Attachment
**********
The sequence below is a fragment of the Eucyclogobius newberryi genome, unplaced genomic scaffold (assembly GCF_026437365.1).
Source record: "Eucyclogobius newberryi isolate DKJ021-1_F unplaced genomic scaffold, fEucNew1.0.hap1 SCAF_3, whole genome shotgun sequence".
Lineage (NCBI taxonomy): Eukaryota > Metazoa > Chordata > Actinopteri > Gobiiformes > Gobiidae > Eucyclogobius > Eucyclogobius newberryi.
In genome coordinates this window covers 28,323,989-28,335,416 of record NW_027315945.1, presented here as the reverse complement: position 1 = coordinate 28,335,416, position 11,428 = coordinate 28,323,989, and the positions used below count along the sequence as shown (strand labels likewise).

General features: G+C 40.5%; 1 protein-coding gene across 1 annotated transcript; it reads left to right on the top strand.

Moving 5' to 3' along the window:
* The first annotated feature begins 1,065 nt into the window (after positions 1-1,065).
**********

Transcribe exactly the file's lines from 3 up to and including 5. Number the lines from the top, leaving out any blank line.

Lineage (NCBI taxonomy): Eukaryota > Metazoa > Chordata > Actinopteri > Gobiiformes > Gobiidae > Eucyclogobius > Eucyclogobius newberryi.
In genome coordinates this window covers 28,323,989-28,335,416 of record NW_027315945.1, presented here as the reverse complement: position 1 = coordinate 28,335,416, position 11,428 = coordinate 28,323,989, and the positions used below count along the sequence as shown (strand labels likewise).

General features: G+C 40.5%; 1 protein-coding gene across 1 annotated transcript; it reads left to right on the top strand.